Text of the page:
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Iranian FM criticizes U.S. troop buildup in Middle East

English.news.cn   2011-10-31 22:53:06 FeedbackPrintRSS

Iranian Foreign Minister Ali-Akbar Salehi (L) attends a joint press conference with his Iraqi counterpart Hoshyar Zebari in Baghdad Oct. 31, 2011. Iranian Foreign Minister Ali-Akbar Salehi said Monday a U.S. plan to increase military presence in the Middle East after the U.S. troop withdrawal from Iraq shows lack of "rationality and prudence." (Xinhua/Bashar) 

BAGHDAD, Oct. 31 (Xinhua) -- Iranian Foreign Minister Ali-Akbar Salehi said Monday a U.S. plan to increase military presence in the Middle East after the U.S. troop withdrawal from Iraq shows lack of "rationality and prudence."

"The Americans are not following a rational and prudent approach. They always have a deficit, unfortunately, in rationality and prudence," Salehi said during a joint press conference here with his Iraqi counterpart Hoshyar Zebari.

Salehi's comments came in response to reports that the Obama administration plans to bolster the U.S. military presence in the region after it withdraws the remaining troops from Iraq this year.

As part of its plans to keep eyes on Iran, the Obama administration is also seeking to expand military ties with the six-nation Gulf Cooperation Council, including Saudi Arabia, Kuwait, Bahrain, Qatar, the United Arab Emirates and Oman.

As for reports that U.S. Defense Secretary Leon Panetta and Secretary of State Hillary Clinton have warned Iran not to meddle in Iraq after the U.S. pullout, Salehi said "Iraq does not need any body to meddle in its internal affairs."

"Iraq is an independent country and a great nation with 6,000 years of written history. The Iraqis know better than anybody else how to run their country."

For his part, Zebari said that the government of Iraq and its people will be the only parties that will fill the vacuum after the U.S. troops' withdrawal from Iraq by the end of the year.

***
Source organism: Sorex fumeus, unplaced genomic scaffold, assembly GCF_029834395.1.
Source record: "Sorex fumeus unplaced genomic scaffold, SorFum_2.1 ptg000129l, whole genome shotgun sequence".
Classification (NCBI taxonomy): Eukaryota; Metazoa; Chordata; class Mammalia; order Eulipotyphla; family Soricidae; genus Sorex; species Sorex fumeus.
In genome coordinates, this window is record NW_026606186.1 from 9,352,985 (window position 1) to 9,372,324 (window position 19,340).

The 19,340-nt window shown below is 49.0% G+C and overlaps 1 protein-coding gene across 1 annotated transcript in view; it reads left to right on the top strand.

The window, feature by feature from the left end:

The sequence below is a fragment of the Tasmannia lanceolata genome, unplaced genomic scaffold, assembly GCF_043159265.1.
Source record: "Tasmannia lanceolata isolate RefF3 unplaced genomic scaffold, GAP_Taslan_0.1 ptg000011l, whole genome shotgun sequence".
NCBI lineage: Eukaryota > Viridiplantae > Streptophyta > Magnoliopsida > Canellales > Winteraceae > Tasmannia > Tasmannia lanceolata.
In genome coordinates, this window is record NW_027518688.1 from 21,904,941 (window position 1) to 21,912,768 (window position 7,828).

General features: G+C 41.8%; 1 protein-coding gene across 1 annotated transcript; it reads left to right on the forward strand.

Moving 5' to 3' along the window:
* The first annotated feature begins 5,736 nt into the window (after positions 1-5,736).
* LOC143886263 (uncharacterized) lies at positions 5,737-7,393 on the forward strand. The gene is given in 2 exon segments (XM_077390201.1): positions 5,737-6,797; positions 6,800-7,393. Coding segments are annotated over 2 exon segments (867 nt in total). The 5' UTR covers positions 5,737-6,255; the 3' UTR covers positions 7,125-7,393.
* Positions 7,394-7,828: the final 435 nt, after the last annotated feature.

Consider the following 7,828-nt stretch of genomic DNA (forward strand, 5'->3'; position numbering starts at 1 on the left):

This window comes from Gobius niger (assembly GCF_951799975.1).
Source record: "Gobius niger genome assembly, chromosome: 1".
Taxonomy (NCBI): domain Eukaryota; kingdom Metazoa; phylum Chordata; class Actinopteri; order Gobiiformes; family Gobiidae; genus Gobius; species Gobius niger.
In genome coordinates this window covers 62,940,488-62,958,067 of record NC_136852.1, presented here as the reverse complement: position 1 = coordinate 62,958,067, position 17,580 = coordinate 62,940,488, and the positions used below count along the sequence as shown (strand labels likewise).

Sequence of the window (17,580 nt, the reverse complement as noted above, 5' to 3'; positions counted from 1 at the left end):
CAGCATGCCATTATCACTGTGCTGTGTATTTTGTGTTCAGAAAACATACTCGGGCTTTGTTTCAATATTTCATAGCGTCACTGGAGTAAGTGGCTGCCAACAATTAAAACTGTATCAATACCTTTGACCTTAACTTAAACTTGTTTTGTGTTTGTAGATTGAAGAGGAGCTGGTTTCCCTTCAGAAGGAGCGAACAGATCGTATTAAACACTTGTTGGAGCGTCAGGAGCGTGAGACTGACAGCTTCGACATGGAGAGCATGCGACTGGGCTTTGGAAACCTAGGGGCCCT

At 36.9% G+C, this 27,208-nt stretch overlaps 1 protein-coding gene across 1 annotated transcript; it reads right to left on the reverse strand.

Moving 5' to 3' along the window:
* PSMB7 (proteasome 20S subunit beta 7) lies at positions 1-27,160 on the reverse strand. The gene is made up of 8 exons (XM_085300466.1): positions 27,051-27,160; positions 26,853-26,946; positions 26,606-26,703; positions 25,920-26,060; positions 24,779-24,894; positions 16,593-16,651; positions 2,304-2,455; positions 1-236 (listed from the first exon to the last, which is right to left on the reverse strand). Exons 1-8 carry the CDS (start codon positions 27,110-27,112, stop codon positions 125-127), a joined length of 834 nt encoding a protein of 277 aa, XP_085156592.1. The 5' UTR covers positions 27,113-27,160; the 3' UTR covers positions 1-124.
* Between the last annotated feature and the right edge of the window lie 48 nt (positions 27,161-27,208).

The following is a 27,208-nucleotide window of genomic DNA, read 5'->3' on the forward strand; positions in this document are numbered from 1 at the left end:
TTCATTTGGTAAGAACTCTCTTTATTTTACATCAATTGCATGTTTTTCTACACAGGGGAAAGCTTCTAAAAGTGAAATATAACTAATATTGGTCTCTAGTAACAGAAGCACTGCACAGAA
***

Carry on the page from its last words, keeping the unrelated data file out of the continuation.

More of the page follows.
"No other party can fill the vacuum in Iraq except the people of Iraq and the government of Iraq after the withdrawal of American forces of Iraq," Zebari said.

Earlier, Clinton warned in an interview that "No one should miscalculate America's resolve and commitment to helping support the Iraqi democracy."

"We have paid too high a price to give the Iraqis this chance," she said, warning Iran not to try to exploit the situation in Iraq after the U.S. pullout.

Panetta also warned Iran that it should not meddle in Iraq when American forces leave the country at the end of this year.

"The message to Iran and everybody else that might have any ideas there is that the United States is going to have a presence in the region for a long time to come," Panetta said.

Late on Sunday, Iran's top diplomat arrived in Baghdad on an official visit and held meetings with Zebari and other top Iraqi officials, including Prime Minister Nuri al-Maliki, to discuss the latest development in the region and means to boost bilateral ties.

Relations between the Shiite Muslim country of Iran and the Shiite-dominated government of Iraq have picked up considerably since Saddam Hussein's Sunni-dominated regime was ousted in a U.S.- led invasion in 2003.

Iraq and Iran fought a bloody eight-year war in 1980s, resulting in the loss of 1 million lives.

Special Report: Situation in Iraq

Editor: Chen Zhi
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